Image Credit: Public domain image of Otto Edler von Graeve in 1913 with a divining rod via Wikimedia Commons

UPDATE: The comment thread of the Guardian article indicates that Pinzani feels misrepresented by the article and cites a letter that Pinzani has purportedly written in response to the article. I am not able to verify whether this letter was indeed written by him and how exactly Pinzani was misrepresented by the Guardian.

UPDATE February 26, 2012: The Guardian has now changed the headline to Scientists sceptical about device that ‘remotely detects hepatitis C’. I think this headline is much better than the previous one which suggested that “scientists were divided”. I still think that newspapers and magazines sometimes unnecessarily portray pseudo-scientific viewpoints as legitimate, equal partners in a scientific debate. This type of even-handedness only makes sense if certain viewpoints are backed up by rigorous scientific studies.

Is Kindness Key to Happiness and Acceptance for Children?

The study “Kindness Counts: Prompting Prosocial Behavior in Preadolescents Boosts Peer Acceptance and Well-Being” published by Layous and colleagues in the journal PLOS One on December 26, 2012 was cited by multiple websites as proof of how important it is to teach children to be kind. NPR commented on the study in the blog post “Random Acts Of Kindness Can Make Kids More Popular“, and the study was also discussed in ScienceDaily in “Kindness Key to Happiness and Acceptance for Children“, Fox News in “No bullies: Kind kids are most popular” and the Huffington Post in “Kind Kids Are Happier And More Popular (STUDY)“.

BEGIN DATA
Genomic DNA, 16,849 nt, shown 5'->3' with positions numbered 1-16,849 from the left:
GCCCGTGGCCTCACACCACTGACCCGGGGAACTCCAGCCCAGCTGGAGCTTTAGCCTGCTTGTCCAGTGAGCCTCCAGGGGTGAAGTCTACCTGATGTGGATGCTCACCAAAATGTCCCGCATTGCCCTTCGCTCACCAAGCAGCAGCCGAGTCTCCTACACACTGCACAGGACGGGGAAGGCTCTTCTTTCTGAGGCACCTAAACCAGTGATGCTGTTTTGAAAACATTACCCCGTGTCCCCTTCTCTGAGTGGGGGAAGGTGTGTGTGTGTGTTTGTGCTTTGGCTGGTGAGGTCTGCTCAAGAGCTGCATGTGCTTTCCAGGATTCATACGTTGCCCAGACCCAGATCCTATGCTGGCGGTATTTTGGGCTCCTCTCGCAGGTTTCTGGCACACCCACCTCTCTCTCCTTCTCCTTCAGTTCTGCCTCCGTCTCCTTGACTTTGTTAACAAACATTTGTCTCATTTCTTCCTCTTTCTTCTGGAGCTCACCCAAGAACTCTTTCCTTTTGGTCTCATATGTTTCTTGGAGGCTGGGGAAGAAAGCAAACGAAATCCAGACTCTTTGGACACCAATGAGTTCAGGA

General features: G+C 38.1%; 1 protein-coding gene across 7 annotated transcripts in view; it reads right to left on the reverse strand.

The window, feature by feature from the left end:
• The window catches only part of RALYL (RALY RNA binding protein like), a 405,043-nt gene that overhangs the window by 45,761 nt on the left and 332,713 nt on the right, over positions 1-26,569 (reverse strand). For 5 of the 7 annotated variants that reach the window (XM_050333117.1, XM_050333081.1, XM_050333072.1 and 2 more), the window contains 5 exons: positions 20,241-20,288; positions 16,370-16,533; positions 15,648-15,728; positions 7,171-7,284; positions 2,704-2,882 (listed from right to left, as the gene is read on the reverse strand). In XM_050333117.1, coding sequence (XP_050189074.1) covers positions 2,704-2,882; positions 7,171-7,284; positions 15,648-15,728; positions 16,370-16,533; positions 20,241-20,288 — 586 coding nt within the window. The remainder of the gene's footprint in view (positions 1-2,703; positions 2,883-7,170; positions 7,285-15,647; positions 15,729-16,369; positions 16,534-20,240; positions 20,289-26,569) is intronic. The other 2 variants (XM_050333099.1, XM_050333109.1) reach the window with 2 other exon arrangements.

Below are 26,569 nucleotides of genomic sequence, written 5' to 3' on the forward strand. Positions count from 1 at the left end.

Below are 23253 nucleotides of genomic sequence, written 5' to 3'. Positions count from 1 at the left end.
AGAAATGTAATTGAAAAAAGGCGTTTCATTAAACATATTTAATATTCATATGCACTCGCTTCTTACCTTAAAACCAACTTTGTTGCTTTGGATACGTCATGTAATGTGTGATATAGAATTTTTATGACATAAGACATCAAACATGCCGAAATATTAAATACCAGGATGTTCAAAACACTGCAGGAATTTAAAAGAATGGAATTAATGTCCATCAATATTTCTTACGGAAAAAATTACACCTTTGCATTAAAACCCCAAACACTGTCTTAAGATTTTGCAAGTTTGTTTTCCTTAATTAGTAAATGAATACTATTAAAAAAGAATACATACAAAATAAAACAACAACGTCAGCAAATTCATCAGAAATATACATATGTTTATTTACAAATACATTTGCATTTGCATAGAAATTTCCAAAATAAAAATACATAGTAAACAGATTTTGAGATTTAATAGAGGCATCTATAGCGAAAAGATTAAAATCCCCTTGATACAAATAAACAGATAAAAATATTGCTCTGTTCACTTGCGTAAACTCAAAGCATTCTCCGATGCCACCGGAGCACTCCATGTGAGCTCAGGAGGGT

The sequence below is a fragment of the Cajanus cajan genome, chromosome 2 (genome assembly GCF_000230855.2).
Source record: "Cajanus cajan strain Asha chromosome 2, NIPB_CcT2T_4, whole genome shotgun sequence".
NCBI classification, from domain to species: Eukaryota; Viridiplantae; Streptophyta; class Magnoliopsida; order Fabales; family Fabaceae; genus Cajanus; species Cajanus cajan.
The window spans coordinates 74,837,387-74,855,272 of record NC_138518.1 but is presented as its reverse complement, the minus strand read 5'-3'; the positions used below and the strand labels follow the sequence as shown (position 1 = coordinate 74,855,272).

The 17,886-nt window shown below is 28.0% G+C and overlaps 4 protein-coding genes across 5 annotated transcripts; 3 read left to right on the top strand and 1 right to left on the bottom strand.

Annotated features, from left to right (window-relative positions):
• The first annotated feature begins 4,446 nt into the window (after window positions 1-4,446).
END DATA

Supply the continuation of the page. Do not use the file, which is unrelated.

According to most of these news reports, the design of the study was rather straightforward. Schoolchildren ages 9 to 11 in a Vancouver school district were randomly assigned to two groups for a four week intervention: Half of the children were asked to perform kind acts, while the other half were asked to keep track of pleasant places they visited. Happiness and acceptance by their peers was assessed at the beginning and the end of the four week intervention period. The children were allowed to choose the “acts of kindness” or the “pleasant places”. The “acts of kindness” group chose acts such as sharing their lunch or giving their mothers a hug. The “pleasant places” group chose to visit places such as the playground or a grandparent’s house.

At the end of the four week intervention, both groups of children showed increased signs of happiness, but the news reports differed in terms of the impact of the intervention on the acceptance of the children.

 

The NPR blog reported:

… the children who performed acts of kindness were much more likely to be accepting of their peers, naming more classmates as children they’d like to spend time with.

This would mean that the children performing the “acts of kindness” were the ones that became more accepting of others.